4. Noel Vera at Critic After Dark. Every year at the Oscars you get a little speech before the Foreign Film award where the presenters, often actors selected for rather tenuous foreign connections, talk about the international nature of filmmaking. Then they show their deep respect by making jokes about the directors' funny-sounding names. True, though, that there is a huge world of film out there and many of us experience only a fraction of it. Noel is based in the Philippines, and he writes with great verve and intelligence about Filipino cinema, trying to convey its variety and influences to an audience that isn't familiar with it. He can do this brilliantly because his own film viewing and blogging ranges over all countries and all genres. Noel comments on many blogs too, and his taste and intellect make every virtual conversation just that much more worthwhile.

5. Goatdog at Goatdog Blog. The Siren rejoices whenever she encounters a Goatdog review link on IMDB, because Michael has a superb eye and the ability to show you something fresh in any movie. Check out this review of Mandalay, a movie the Siren also saw and blogged about. But Michael spotted a highly creative shot that the Siren didn't bother to remark upon, and he sussed its significance, too. He appreciates Olivia de Havilland, silent cinema and even zombie comic books. Michael isn't going to be Goatdog much longer, but by any name he will be a blogger and reviewer to cherish.

Dennis at Sergio Leone named one to grow on, so I am doing the same: Anna at The Crowd Roars. The mysterious Anna concentrates on silent movies and pre-Code talkies, subjects dear to the Siren's heart. Her taste in movies is off-beat and intriguing, and her writing is always well-researched and absorbing.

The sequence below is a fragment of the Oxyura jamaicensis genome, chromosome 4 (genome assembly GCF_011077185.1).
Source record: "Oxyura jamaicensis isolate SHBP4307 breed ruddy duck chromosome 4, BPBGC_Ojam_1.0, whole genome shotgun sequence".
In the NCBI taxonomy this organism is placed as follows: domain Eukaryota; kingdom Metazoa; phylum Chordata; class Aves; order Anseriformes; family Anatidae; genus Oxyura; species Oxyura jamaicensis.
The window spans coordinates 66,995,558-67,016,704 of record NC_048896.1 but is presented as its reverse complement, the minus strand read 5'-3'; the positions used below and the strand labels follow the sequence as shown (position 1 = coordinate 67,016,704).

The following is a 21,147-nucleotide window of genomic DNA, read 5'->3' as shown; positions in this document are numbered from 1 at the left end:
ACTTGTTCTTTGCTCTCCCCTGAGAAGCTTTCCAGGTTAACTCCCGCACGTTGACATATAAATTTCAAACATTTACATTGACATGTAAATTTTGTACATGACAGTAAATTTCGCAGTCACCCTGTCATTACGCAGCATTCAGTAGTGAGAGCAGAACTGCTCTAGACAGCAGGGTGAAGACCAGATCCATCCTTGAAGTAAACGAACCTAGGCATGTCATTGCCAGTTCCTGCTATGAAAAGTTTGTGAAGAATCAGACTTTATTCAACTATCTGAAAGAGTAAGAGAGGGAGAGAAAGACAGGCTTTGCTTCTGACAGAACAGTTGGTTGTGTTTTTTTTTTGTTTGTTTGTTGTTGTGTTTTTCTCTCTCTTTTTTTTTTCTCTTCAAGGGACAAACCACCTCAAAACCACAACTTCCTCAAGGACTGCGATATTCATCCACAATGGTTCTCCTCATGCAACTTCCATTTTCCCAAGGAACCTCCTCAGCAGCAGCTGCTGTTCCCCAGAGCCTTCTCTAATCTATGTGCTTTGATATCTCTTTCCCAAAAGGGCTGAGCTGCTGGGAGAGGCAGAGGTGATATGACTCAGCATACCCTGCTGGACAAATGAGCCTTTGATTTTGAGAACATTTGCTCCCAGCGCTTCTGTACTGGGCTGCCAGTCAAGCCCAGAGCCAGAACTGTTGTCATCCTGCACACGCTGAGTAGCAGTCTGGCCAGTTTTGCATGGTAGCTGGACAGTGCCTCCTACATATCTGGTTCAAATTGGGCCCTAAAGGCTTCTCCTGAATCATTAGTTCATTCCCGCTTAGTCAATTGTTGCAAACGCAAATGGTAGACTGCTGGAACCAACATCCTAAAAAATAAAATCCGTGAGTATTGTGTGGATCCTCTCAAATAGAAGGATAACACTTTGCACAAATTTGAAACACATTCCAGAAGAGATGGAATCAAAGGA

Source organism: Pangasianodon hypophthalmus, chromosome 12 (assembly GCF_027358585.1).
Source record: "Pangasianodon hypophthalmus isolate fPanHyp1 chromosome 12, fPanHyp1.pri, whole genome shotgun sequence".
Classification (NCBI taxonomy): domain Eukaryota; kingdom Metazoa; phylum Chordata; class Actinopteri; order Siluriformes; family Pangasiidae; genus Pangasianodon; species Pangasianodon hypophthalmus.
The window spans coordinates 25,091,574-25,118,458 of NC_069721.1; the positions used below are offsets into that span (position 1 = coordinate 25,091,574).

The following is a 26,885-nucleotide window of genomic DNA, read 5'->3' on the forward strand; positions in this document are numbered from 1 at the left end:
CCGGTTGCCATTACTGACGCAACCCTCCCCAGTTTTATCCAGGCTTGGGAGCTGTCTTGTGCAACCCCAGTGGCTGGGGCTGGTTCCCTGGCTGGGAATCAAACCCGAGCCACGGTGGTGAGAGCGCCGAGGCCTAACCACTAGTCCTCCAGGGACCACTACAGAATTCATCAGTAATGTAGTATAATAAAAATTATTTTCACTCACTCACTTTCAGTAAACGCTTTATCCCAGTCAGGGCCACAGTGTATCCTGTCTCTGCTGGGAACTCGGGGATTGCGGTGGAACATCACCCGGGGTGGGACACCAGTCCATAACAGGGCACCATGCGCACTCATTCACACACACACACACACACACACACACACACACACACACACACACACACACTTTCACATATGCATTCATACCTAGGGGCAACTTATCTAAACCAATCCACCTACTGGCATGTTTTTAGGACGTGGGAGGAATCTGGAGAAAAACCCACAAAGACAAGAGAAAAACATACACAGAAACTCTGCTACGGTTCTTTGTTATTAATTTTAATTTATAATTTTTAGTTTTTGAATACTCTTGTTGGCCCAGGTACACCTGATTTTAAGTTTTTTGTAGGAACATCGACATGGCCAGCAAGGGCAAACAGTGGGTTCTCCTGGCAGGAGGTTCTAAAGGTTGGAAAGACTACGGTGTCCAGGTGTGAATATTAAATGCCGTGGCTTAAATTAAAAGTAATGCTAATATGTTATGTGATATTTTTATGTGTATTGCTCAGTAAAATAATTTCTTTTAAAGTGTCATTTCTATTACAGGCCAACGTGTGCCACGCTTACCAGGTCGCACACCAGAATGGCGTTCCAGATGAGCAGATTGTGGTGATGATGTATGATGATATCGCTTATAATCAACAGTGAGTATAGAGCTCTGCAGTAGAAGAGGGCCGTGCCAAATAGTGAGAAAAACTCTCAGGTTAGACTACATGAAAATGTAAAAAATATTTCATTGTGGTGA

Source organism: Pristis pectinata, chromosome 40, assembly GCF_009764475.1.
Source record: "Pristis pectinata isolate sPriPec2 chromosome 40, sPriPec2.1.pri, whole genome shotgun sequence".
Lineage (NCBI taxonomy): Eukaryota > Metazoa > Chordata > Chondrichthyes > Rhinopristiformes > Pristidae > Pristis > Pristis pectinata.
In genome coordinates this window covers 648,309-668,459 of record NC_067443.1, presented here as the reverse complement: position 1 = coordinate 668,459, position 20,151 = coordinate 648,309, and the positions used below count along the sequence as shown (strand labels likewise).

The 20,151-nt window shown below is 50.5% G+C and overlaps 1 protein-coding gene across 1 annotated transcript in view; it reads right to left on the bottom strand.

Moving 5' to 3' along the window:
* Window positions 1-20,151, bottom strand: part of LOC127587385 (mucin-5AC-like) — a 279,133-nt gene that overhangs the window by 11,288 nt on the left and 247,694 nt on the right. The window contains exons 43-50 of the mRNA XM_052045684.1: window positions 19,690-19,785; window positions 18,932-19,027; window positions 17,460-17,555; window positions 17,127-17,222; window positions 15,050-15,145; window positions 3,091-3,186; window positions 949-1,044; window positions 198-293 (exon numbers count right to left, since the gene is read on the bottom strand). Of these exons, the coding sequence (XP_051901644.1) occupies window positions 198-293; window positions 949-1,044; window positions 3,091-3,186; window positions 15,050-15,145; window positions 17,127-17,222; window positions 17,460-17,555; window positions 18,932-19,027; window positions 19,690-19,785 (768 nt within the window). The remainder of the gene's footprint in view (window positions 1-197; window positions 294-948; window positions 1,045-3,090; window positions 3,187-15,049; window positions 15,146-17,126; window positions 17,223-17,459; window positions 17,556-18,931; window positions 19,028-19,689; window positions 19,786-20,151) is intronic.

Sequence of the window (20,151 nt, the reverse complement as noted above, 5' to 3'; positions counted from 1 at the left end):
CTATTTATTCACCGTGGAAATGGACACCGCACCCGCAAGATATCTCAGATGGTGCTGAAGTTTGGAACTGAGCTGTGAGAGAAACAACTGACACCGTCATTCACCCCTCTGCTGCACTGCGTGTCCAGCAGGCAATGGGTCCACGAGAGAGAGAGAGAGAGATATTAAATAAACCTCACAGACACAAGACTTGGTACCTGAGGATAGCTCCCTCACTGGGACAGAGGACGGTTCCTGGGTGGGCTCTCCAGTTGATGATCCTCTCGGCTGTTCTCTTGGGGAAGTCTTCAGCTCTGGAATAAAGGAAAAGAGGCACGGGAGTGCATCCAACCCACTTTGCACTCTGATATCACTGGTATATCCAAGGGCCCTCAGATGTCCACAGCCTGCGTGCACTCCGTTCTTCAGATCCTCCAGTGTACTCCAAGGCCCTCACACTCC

One last note: have you blogrolled the Siren, but in vain you await her reciprocal listing? Please, drop a line to her email and she will fix the error as soon as possible.

(Above, Carol Lynley in Return to Peyton Place. The Siren has been wanting to use this still for eons.)

18 comments:

Flickhead said...

Thanks for the kind words, Siren. You've made my day!

As a Thinking Blogger, I can't help but wonder: does that photo imply that blogland is a little Peyton Place? Are we all Harper Valley hypocrites?

Campaspe said...

Heh, no! I was saving it for a post that implied I was working hard, searching for le mot juste, while still being glam enough to have a cute dressing table in the background.

I assure you, I *always* back-comb my pageboy just so before sitting down to blog. :)

Flickhead said...

Whew! That's good. Thinking Bloggers were starting to talk...

J.C. Loophole said...

Dear Siren-
Since I've discovered you, I have come to read daily and today's post shows why. No I've discovered even more cinema blogs to read.
I put you on our blogroll for sure a while ago, but do I dare ask to find my link on yours.:
The Shelf
It would make a film lover's day!

Campaspe said...

Thank you very much, J.C. I have been back-reading your blog for a while, and will definitely add it. Cheers!

Peter said...

Wow! Thank you. And let me return the compliment as you were one of the first film bloggers that I discovered and read regularly a little over two years ago. I especially enjoy your observations of films I haven't seen in awhile, and view in a different light.

Cinebeats said...

I'm so happy to see Girish and Peter's blog listed! They are both favorites of mine too. The rules for this thing were very silly and I would have happily included them in a longer list. I hated having to pick only 5 blogs to mention in my own selections.

Dan Leo said...

Hey, Siren, thanks for the tips to some great sites (I've checked 'em all out now) from this relative newcomer to blog-reading and blogging.

Now I just wonder if I'll ever get back to reading those odd artifacts called, um, "books"?

Noel Vera said...

Yikes! The Siren's honored me! Now I really have to deliver!

But it's worth the trouble, ma'am, for the honor. My hat off to you.

Marilyn said...

Boy do I ever disagree about Million Dollar Baby. But you will get me to defend to the death a good melodrama any day of the week. It's an unfairly maligned form that I happen to love. MDB is the best classic melodrama I've seen in recent years.

Anna said...

Thanks for listing me Siren! I'm very flattered to be mentioned in such company and always honoured by your patronage to my blog.

And I liked the part where you described me as mysterious hee hee...

Campaspe said...